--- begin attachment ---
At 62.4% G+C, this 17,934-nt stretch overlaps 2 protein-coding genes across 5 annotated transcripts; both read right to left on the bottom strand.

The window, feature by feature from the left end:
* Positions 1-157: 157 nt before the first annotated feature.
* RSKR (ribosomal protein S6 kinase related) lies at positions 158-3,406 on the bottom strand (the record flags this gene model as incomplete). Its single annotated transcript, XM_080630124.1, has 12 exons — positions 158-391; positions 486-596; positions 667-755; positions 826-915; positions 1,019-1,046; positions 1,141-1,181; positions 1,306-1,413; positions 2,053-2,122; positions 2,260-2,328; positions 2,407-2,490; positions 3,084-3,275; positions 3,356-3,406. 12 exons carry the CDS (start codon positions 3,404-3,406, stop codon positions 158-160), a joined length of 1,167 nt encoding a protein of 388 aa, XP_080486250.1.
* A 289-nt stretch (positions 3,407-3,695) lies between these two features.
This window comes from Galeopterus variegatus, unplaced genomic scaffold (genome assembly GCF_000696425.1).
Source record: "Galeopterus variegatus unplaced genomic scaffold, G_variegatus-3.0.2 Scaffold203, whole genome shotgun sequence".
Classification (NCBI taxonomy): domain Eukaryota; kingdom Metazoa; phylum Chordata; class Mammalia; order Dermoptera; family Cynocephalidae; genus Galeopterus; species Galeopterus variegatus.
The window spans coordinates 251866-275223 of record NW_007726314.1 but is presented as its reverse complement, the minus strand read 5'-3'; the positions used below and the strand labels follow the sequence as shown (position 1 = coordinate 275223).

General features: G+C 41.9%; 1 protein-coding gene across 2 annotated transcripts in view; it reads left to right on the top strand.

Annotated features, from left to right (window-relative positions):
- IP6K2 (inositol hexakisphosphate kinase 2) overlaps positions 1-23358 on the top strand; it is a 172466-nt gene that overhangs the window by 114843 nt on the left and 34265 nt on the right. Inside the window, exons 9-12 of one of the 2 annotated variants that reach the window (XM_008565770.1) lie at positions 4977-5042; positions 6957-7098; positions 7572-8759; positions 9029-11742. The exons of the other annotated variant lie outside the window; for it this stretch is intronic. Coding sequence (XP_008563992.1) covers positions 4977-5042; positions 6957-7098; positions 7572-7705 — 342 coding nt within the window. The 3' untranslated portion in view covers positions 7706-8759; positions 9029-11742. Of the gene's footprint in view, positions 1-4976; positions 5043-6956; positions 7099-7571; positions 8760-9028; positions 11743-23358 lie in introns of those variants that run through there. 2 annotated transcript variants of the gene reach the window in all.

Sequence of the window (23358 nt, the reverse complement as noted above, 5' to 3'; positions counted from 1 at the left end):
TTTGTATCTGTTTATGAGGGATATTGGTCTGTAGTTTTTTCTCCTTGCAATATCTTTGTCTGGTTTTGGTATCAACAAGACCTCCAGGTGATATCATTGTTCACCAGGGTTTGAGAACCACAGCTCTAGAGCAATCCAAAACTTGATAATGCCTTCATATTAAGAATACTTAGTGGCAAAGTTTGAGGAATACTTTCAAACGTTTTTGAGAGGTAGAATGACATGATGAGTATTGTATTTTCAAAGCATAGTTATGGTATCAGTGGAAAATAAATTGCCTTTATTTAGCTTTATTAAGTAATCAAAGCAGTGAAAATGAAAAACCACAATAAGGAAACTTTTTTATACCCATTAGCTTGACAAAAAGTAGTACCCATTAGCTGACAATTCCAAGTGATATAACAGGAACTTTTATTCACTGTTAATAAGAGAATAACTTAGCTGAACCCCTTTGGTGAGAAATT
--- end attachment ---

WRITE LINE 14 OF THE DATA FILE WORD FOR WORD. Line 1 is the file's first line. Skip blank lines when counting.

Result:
TTTGTATCTGTTTATGAGGGATATTGGTCTGTAGTTTTTTCTCCTTGCAATATCTTTGTCTGGTTTTGGTATCAACAAGACCTCCAGGTGATATCATTGTTCACCAGGGTTTGAGAACCACAGCTCTAGAGCAATCCAAAACTTGATAATGCCTTCATATTAAGAATACTTAGTGGCAAAGTTTGAGGAATACTTTCAAACGTTTTTGAGAGGTAGAATGACATGATGAGTATTGTATTTTCAAAGCATAGTTATGGTATCAGTGGAAAATAAATTGCCTTTATTTAGCTTTATTAAGTAATCAAAGCAGTGAAAATGAAAAACCACAATAAGGAAACTTTTTTATACCCATTAGCTTGACAAAAAGTAGTACCCATTAGCTGACAATTCCAAGTGATATAACAGGAACTTTTATTCACTGTTAATAAGAGAATAACTTAGCTGAACCCCTTTGGTGAGAAATT